12. Kaly, A swollen supraclavicular lymph node would indeed cause difficulty swallowing. Hopefully the chemo will address this. Stay the course. Tom
  13. Jeffrey, I found swelling a normal part of surgical recovery but have the nurse check for fluid build up in the suture area. If fluid under skin, the nurse should consult with the surgeon. Good news on benefits. Stay the course. Tom
  14. Kaly, The symptoms you report are side effect-like (fatigue, and heartburn) and not (pain and swallowing). With this potentential mixed bag, I'd report the symptoms to the doc and wait for the scan. Of course, during my chemo, I had a handful of phantom pains. Is he having radiation with the chemo? This could explain the swallowing difficulty. Stay the course. Tom
  15. Jeffrey, I wouldn't know about withdraw of benefits but I wouldn't worry about it yet. You are some distance from a NED scan and I can research your situation when I get back to my computer. Just stay focused on recovery for now. Stay the course. Tom
  16. Dave, Glad you are able to handle the treatments. Expect your throat discomfort to increase somewhat. Do you have coughing symptoms? Stay the course. Tom
  17. St. Michael, Experience with tiny non metastatic nodules? Well yes, I do. So do many others. I also completely agree on your statement about surgery and concern over possible mets in both lungs. It would not have happened. I hope her scans continue to show NED. Stay the course. Tom
  18. Mich, If "successful treatment of oncological diseases is impossible without the psychotherapeutic elimination of the oncodominant", and I didn't have psychotherapeutic elimination, how do you explain my successful treatment. Impossible has a specific and clear meaning. No scientist or physician, Russian or otherwise, would use the word impossible in that context. Therefore, I conclude Vladislav Matrenitsky M.D., Ph.D is not credible. Stay the course. Tom
  19. Jeffrey, Ok, noted. Keep up the reports, especially if home health care does not perform. How are you feeling today, by the way. Stay the course. Tom
  20. Dawn, How long can your dad live with advanced stage lung cancer? I've lived 13 and a half years. If I can live, so can your father. Susan's advice about statistics is good. If you must read something about survival statistics, then read this. And listen to the Stephen J. Gould essay cited in the document. I, like Susan, spent at least 2 years fretting about how long I'd live. When I look back on that time, I realize how wasteful an endeavor fretting about life span is. Years later, I've come to the realization that my attitude about life and treatments directly affects the quality of both. Here is an essay I posted that expands on that point of view. Your dad will likely undergo treatment that will extend his life. How long is the wrong question, my view. How well is the relevant question. Welcome here. You'll have many questions and this is a good place to ask. Stay the course. Tom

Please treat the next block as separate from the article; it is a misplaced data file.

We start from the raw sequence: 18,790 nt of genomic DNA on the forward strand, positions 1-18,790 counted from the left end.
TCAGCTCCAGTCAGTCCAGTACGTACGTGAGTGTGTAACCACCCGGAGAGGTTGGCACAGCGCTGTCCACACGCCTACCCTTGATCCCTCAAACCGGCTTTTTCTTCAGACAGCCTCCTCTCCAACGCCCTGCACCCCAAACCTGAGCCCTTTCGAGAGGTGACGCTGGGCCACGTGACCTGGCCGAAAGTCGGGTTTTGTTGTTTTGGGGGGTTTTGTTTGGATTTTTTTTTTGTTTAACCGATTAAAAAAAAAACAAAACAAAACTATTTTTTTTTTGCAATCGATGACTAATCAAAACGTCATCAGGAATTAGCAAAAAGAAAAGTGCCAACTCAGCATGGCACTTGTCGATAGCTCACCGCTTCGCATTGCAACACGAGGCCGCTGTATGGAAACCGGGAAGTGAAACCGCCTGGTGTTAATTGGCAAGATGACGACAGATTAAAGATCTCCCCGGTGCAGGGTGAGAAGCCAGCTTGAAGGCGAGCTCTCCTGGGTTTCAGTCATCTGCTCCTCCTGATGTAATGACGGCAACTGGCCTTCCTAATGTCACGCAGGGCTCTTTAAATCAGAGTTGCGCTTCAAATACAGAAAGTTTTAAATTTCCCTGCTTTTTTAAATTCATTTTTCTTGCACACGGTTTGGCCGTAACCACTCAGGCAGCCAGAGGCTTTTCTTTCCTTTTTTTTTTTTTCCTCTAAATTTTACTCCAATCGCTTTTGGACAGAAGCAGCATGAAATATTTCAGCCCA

21. Completed.
  22. Julie, I had a lot of surgeries in 2004 and a lot of pain in strange places after. I drove my wife and surgeon nuts but my surgeon wanted me to report all pain events and their early "practice portal" on line system proved invaluable. My wife would sign on to the portal and jot down a couple of sentences reporting my new symptom and that evening or the next, we'd have an answer. On one occasion, it was report to the immediately to the emergency room so these communications were vital. Does your surgeon have this type of communication portal? Stay the course. Tom
  23. Brenda, Good to hear about your surgery. Sorry for the complications but it sounds like you are on the road to recovery. Let us know how you are getting on. Some of us worry! Stay the course. Tom
  24. Jeffrey, Ask as soon as possible for the VA Hospital Patient Advocate to consult with you in your room. Your ward nurse has the contact points. Tell the ward nurse you'd like to consult with the advocate before preparing for discharge. Tell the advocate about the lack of someone to care for you at home and ask the advocate arrange no cost home health care or a longer recovery stay in the hospital. Do this quickly before the system processes you for discharge. Stay the course. Tom
  25. Jeffrey, Recovery from thoracic surgery is a process. In a non-medical characterization, it starts with chest tube or tubes removal. So, you are on the way. Expect coughing and expect pain but it should improve every day. Breathing treatments help because they ease the congestion. The doc needs to ensure your lungs don't get clogged, thus the breathing treatments. Today, you'll likely meet the spirometer - a device that you'll blow into to to keep a ball elevated as long as possible. Likely, you'll be coached to performing this exercise many times per day. It will be uncomfortable but is necessary to hasten your recovery. Glad the VA system is taking care of you. It validates most of what I know about VA medicine. That is, the problem is getting into the system. Once in the system, the VA operates like every other hospital. Stay the course. Tom